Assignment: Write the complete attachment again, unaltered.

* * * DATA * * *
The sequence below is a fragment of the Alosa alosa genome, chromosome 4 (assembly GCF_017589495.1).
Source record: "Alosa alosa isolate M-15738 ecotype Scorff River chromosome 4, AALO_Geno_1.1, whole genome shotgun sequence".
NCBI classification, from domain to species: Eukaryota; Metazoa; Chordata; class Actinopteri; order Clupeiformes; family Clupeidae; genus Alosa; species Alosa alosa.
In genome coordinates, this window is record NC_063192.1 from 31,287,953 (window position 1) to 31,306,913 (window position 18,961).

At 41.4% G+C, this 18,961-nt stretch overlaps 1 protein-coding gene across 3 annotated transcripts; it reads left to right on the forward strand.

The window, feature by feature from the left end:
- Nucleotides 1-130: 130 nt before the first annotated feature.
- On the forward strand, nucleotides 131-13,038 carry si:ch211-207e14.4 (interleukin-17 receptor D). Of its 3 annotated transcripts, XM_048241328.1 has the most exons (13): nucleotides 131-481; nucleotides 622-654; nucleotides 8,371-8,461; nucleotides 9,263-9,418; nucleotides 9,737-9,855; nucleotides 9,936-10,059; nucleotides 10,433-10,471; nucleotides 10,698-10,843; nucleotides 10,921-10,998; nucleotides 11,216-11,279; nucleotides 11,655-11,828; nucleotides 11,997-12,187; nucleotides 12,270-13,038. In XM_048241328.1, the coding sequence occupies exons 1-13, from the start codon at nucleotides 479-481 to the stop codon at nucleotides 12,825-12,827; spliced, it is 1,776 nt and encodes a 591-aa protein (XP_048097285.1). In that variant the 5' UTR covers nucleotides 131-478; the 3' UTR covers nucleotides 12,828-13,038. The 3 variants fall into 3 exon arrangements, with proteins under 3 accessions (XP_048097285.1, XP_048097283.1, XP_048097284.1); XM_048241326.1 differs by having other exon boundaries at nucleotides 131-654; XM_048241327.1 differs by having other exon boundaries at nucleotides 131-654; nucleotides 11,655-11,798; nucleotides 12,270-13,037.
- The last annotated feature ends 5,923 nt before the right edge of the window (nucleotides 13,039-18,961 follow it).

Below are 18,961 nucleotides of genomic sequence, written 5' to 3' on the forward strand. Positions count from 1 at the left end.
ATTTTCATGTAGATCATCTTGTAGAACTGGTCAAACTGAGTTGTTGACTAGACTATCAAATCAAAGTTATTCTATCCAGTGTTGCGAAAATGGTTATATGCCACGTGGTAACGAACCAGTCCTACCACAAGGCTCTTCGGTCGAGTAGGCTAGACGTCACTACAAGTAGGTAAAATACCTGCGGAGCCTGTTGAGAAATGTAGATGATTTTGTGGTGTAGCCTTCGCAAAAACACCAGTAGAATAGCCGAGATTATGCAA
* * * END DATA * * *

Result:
The sequence below is a fragment of the Alosa alosa genome, chromosome 4 (assembly GCF_017589495.1).
Source record: "Alosa alosa isolate M-15738 ecotype Scorff River chromosome 4, AALO_Geno_1.1, whole genome shotgun sequence".
NCBI classification, from domain to species: Eukaryota; Metazoa; Chordata; class Actinopteri; order Clupeiformes; family Clupeidae; genus Alosa; species Alosa alosa.
In genome coordinates, this window is record NC_063192.1 from 31,287,953 (window position 1) to 31,306,913 (window position 18,961).

At 41.4% G+C, this 18,961-nt stretch overlaps 1 protein-coding gene across 3 annotated transcripts; it reads left to right on the forward strand.

The window, feature by feature from the left end:
- Nucleotides 1-130: 130 nt before the first annotated feature.
- On the forward strand, nucleotides 131-13,038 carry si:ch211-207e14.4 (interleukin-17 receptor D). Of its 3 annotated transcripts, XM_048241328.1 has the most exons (13): nucleotides 131-481; nucleotides 622-654; nucleotides 8,371-8,461; nucleotides 9,263-9,418; nucleotides 9,737-9,855; nucleotides 9,936-10,059; nucleotides 10,433-10,471; nucleotides 10,698-10,843; nucleotides 10,921-10,998; nucleotides 11,216-11,279; nucleotides 11,655-11,828; nucleotides 11,997-12,187; nucleotides 12,270-13,038. In XM_048241328.1, the coding sequence occupies exons 1-13, from the start codon at nucleotides 479-481 to the stop codon at nucleotides 12,825-12,827; spliced, it is 1,776 nt and encodes a 591-aa protein (XP_048097285.1). In that variant the 5' UTR covers nucleotides 131-478; the 3' UTR covers nucleotides 12,828-13,038. The 3 variants fall into 3 exon arrangements, with proteins under 3 accessions (XP_048097285.1, XP_048097283.1, XP_048097284.1); XM_048241326.1 differs by having other exon boundaries at nucleotides 131-654; XM_048241327.1 differs by having other exon boundaries at nucleotides 131-654; nucleotides 11,655-11,798; nucleotides 12,270-13,037.
- The last annotated feature ends 5,923 nt before the right edge of the window (nucleotides 13,039-18,961 follow it).

Below are 18,961 nucleotides of genomic sequence, written 5' to 3' on the forward strand. Positions count from 1 at the left end.
ATTTTCATGTAGATCATCTTGTAGAACTGGTCAAACTGAGTTGTTGACTAGACTATCAAATCAAAGTTATTCTATCCAGTGTTGCGAAAATGGTTATATGCCACGTGGTAACGAACCAGTCCTACCACAAGGCTCTTCGGTCGAGTAGGCTAGACGTCACTACAAGTAGGTAAAATACCTGCGGAGCCTGTTGAGAAATGTAGATGATTTTGTGGTGTAGCCTTCGCAAAAACACCAGTAGAATAGCCGAGATTATGCAA